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10,000 Villages to head to IC

BY DANIEL VALENTIN | NOVEMBER 17, 2014 5:00 AM

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With a variety of interest surrounding the space opened up earlier this year after the closure of The Wedge, Iowa City downtown district officials are hoping to retain support for a permanent retail shop.

The Wedge closed Nov. 15, ending 6 and a half-years of business in downtown Iowa City.

Currently, the space, 136 S. Dubuque St., is set to temporarily lease to Ten Thousand Villages, a Fair Trade store that sells handmade products from across the globe.

Downtown District Executive Director Nancy Bird said the new lease will be in effect from Dec. 17-31, and the funds raised during that time will be put towards setting up a permanent shop in Iowa City.

“I’ve heard a lot of good things about this store, so I’m glad the city gave them this lease,” she said. “I’m sure they’ll raise enough funds to set up a permanent shop here in the city.”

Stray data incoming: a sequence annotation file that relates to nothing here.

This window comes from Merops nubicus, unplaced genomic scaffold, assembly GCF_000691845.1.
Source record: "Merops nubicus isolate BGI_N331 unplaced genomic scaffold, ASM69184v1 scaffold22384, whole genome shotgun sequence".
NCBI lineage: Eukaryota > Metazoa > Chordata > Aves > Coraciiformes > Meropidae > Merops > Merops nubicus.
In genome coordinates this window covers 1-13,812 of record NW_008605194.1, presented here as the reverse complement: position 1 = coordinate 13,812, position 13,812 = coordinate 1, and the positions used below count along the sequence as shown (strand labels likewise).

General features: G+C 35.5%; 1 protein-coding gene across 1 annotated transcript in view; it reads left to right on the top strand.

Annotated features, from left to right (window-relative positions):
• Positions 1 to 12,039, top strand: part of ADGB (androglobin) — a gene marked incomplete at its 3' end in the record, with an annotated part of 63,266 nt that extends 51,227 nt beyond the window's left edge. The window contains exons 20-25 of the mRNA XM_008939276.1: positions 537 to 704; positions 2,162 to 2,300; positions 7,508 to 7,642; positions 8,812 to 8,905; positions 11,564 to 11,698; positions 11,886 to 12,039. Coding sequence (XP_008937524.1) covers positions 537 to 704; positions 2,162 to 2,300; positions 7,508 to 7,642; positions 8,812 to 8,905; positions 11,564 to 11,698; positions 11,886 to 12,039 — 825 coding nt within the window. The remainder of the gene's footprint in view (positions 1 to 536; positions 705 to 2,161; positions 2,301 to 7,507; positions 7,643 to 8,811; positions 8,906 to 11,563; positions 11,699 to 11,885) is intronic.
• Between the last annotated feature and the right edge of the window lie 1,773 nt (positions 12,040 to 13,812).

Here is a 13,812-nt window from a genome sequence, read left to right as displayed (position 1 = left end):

Bird said once the lease ends after Dec. 31, it will leave room for other potential tenants to take the space for themselves, which is the only thing standing in the way of Ten Thousand Villages setting up a permanent shop.

“There are a lot of groups interested in this area,” she said. “After Ten Thousand Villages clears out, it will be the city’s decision whether or not they get to stay.”

Bird said even if Ten Thousand Villages does not take over the space, she would still like to see a retail shop.

Downtown District President Bill Nusser said while a third of the space will be occupied by the Fair Trade store, they are hoping to expand and maximize the amount of space in that area as it was originally built for three retail stores.

“If you ask me, I would like to see the other two thirds of that space occupied by something relevant to the library or the play area nearby,” he said.

Ten Thousand Villages Board Member Cindi Schrock said the store is non-profit and sells hand-made items from third world countries across the globe.

She said this will be the first store in the state of Iowa.

“The city’s been gracious enough to let us stay here for six weeks,” she said.

Schrock said if they are unable to renew their lease at the Dubuque St. space, they will not be looking for another space.

“In that time, we hope to educate the public to let them know who we are and show the city that we would be a great edition to their many shops," she said.


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